Climate change is drastically affecting the way we live our lives. This year alone, parts of Canada have seen devastating floods, wildfires, mudslides, droughts, heatwaves and more. These trends aren’t expected to disappear any time soon: we have an urgent need for bold climate solutions that can mitigate future destruction to our livelihoods and communities.
And yet, people in Canada feel divided about climate change. There’s disagreement about which solutions we should be pursuing, if any, and how to create lasting change that sufficiently responds to the scale of the challenge we’re facing.
West Kootenay EcoSociety’s deep engagement campaign is searching for common ground among people who disagree with them about climate change by listening closely and identifying ways to move forward together.
The deep engagement campaign stages “vulnerable, emotional and non judgemental” conversations with people in the West Kootenay region that aim to find points of connection with people who have different views on climate change and Canada’s response to it.
The practice of deep engagement, or deep canvassing, uses deep listening to the concerns of people who have complex or conflicted views on a given issue. The canvasser focuses on making connections and building a relationship with the person being canvassed by sharing from their life experiences and getting to the emotional heart of the dividing issue. Through honest and vulnerable conversation, the person being canvassed is encouraged to shift their views on climate in lasting, meaningful ways that cut through polarization.
The West Kootenay EcoSociety is using deep engagement to build a populist climate movement focused on support for Canada’s clean energy transition. Since 2020, they’ve knocked on hundreds of doors and made thousands of calls to connect with people in their community whom they normally wouldn’t get the chance to speak with.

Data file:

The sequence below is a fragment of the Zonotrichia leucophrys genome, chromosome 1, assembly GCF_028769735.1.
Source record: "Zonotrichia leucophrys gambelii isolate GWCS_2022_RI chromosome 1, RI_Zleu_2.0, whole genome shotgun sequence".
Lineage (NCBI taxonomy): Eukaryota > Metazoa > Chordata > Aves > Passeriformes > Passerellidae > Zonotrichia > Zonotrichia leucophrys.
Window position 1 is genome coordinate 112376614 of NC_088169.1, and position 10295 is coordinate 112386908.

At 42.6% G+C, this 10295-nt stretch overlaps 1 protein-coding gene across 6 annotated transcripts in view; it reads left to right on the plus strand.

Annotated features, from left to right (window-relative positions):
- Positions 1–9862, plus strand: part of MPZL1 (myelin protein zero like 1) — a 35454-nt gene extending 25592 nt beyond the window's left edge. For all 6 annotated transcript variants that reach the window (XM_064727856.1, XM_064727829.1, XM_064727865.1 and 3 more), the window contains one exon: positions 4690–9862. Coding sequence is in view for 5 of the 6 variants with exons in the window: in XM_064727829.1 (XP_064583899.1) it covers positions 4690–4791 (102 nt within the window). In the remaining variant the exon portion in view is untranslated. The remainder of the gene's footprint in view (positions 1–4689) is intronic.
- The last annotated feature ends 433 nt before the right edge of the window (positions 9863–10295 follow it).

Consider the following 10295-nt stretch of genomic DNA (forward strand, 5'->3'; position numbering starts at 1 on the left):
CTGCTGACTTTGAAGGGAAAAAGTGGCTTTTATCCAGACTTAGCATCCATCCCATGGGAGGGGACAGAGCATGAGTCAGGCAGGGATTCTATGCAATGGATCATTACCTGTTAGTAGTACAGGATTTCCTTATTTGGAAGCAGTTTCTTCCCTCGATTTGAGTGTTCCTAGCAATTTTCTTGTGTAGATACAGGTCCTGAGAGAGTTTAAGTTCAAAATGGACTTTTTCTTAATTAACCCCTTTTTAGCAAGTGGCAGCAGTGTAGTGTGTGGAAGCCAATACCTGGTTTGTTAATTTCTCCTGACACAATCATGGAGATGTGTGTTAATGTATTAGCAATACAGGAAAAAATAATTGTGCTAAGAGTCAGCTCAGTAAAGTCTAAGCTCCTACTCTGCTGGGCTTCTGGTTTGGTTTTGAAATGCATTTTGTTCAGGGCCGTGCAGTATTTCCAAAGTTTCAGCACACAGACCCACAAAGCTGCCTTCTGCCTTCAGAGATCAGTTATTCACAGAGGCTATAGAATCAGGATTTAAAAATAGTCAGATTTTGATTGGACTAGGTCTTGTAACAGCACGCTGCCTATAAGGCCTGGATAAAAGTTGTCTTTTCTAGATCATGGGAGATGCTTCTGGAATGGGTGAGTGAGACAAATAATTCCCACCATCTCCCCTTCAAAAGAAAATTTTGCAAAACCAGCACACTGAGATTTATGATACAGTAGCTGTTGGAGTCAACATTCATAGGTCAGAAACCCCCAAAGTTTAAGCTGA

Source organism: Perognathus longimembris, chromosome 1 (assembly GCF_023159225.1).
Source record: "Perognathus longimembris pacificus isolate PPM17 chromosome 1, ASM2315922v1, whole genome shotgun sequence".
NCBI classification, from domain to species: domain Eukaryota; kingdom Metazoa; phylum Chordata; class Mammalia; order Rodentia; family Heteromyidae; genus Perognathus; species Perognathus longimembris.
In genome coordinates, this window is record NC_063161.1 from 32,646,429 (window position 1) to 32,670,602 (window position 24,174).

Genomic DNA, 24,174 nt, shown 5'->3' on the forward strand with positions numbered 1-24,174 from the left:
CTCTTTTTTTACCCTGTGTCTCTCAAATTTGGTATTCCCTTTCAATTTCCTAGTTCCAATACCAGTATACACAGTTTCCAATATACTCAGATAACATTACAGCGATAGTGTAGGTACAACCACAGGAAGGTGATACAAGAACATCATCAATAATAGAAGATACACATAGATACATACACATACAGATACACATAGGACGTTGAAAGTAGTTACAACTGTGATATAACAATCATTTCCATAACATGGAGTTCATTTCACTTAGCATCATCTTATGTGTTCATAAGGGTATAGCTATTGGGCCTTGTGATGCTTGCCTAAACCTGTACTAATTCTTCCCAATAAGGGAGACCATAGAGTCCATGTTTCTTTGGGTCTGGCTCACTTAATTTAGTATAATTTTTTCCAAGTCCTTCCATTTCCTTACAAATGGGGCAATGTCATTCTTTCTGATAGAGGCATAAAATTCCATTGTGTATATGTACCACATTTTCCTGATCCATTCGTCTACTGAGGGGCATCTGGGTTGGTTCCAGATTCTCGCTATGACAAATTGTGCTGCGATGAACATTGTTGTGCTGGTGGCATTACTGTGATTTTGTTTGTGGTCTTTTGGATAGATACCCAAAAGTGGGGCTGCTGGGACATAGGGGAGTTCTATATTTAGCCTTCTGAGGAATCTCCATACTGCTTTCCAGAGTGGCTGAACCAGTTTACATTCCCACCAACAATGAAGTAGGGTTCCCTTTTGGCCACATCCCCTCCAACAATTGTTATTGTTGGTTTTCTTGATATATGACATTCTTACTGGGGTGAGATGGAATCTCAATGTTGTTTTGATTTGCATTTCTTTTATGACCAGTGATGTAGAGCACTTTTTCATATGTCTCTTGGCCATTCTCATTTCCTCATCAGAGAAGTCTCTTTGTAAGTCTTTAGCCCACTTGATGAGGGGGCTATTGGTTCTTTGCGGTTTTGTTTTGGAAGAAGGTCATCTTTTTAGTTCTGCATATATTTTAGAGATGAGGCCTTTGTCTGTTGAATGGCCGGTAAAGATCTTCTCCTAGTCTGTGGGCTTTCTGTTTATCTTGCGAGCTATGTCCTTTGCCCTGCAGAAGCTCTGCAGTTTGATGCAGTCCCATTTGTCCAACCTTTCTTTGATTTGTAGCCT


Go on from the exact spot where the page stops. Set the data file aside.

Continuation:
One of the outcomes of their deep canvassing work is Living Here, an independent journalism project that shares stories of people who are building sustainable communities in rural areas and small towns and addressing some of the environmental and social challenges facing people in British Columbia. You can read some of their recent stories here.
Since October, the West Kootenay EcoSociety has been integrating some of the key questions of the Green Resilience Project into their deep canvassing work. These questions include:
- How are changes to the local environment and economy affecting you, your family or your community as a whole?
- How are these environmental and economic changes connected to each other?
- What are some possible solutions, and how do you think they can be achieved to build, maintain or strengthen community resilience?
Over the course of the Green Resilience Project, they’ll speak to over 100 individuals and families about the links between climate change, income insecurity and community resilience. We’re looking forward to hearing about and sharing insights from these conversations when they conclude in the new year.For now, if you’re in the West Kootenay Region you can sign up to be a deep engagement canvassing volunteer.